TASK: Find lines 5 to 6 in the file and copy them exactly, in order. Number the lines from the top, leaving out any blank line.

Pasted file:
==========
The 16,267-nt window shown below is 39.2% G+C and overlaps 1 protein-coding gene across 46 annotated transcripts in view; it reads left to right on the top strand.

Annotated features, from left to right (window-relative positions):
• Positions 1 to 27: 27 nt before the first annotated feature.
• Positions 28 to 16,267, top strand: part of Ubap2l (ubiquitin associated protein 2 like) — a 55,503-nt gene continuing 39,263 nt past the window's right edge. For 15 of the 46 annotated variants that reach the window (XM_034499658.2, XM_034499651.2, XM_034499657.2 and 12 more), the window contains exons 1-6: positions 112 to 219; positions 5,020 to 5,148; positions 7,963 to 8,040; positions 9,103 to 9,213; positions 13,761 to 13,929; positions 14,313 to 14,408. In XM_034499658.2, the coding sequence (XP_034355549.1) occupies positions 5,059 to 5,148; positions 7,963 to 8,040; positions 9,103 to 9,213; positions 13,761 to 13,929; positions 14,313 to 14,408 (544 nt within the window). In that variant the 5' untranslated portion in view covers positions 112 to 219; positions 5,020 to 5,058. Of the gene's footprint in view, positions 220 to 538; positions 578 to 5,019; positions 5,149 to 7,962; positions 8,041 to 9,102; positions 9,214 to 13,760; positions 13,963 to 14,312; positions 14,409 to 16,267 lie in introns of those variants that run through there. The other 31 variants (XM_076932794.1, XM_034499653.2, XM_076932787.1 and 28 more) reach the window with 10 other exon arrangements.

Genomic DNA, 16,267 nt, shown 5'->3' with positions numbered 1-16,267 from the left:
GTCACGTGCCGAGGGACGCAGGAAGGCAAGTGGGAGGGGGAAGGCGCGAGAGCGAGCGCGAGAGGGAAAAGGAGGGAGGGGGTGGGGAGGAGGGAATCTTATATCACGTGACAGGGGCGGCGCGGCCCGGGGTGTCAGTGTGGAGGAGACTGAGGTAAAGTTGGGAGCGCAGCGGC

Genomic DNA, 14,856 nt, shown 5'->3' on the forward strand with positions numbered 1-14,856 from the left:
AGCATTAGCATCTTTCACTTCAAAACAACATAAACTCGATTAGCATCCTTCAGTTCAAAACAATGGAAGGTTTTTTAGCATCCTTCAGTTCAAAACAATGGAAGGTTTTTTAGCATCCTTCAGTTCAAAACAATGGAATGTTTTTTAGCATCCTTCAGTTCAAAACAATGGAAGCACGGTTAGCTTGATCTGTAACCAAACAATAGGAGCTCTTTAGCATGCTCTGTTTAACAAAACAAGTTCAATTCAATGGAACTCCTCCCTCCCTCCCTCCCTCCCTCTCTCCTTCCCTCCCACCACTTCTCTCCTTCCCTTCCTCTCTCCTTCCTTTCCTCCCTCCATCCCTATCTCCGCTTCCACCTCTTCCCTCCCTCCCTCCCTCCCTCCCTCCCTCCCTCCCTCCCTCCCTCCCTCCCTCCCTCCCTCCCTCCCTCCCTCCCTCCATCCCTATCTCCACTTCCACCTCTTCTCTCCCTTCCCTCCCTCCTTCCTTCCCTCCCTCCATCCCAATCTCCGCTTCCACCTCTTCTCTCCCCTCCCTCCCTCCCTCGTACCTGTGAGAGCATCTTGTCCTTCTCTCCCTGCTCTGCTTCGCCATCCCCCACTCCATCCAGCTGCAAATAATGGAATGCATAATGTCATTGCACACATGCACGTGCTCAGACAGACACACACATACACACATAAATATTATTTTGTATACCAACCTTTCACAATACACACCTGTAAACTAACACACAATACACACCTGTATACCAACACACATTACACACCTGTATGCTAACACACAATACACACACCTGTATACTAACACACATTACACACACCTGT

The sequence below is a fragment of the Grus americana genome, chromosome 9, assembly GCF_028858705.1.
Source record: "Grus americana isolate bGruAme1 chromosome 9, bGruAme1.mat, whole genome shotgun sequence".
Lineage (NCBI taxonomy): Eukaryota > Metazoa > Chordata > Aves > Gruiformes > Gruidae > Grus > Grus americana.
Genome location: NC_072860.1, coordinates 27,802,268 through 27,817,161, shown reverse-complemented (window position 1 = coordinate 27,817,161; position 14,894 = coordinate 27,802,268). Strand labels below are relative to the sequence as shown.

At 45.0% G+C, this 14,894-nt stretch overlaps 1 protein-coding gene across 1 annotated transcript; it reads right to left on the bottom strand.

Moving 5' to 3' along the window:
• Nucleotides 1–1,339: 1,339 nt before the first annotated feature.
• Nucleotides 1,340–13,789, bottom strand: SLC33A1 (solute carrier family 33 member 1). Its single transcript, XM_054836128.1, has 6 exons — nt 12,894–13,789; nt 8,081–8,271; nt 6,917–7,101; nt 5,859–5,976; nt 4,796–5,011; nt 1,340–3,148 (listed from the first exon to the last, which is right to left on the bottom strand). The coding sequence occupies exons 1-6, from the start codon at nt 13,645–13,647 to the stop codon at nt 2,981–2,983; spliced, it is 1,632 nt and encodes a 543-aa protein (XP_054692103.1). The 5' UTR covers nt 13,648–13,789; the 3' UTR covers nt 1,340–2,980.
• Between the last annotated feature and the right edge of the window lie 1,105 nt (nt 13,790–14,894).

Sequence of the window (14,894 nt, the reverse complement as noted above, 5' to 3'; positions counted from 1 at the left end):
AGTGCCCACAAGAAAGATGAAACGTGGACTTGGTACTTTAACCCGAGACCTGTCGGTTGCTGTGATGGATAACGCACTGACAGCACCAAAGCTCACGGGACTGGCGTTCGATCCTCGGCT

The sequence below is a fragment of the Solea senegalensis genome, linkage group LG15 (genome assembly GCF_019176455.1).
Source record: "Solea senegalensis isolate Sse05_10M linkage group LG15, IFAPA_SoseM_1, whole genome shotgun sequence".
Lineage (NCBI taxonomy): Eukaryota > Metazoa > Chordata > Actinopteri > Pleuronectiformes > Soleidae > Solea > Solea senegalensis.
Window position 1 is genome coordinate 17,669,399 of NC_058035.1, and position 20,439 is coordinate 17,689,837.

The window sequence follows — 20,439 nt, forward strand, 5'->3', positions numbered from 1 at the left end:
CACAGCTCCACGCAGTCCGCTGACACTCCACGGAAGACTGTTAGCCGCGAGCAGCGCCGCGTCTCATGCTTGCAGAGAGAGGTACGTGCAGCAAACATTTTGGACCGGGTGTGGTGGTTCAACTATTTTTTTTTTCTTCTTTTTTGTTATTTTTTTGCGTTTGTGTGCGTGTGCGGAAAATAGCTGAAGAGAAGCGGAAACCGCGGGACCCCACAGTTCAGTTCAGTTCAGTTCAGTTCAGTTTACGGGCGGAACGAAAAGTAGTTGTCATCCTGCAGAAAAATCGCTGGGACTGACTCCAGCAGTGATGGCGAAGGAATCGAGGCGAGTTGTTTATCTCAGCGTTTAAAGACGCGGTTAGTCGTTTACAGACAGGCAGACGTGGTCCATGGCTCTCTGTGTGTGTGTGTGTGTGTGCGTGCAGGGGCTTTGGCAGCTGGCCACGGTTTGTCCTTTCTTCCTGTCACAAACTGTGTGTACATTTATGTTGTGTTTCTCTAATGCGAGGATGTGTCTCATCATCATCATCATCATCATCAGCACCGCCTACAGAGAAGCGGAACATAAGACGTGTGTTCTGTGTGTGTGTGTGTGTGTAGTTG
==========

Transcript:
Genomic DNA, 16,267 nt, shown 5'->3' with positions numbered 1-16,267 from the left:
GTCACGTGCCGAGGGACGCAGGAAGGCAAGTGGGAGGGGGAAGGCGCGAGAGCGAGCGCGAGAGGGAAAAGGAGGGAGGGGGTGGGGAGGAGGGAATCTTATATCACGTGACAGGGGCGGCGCGGCCCGGGGTGTCAGTGTGGAGGAGACTGAGGTAAAGTTGGGAGCGCAGCGGC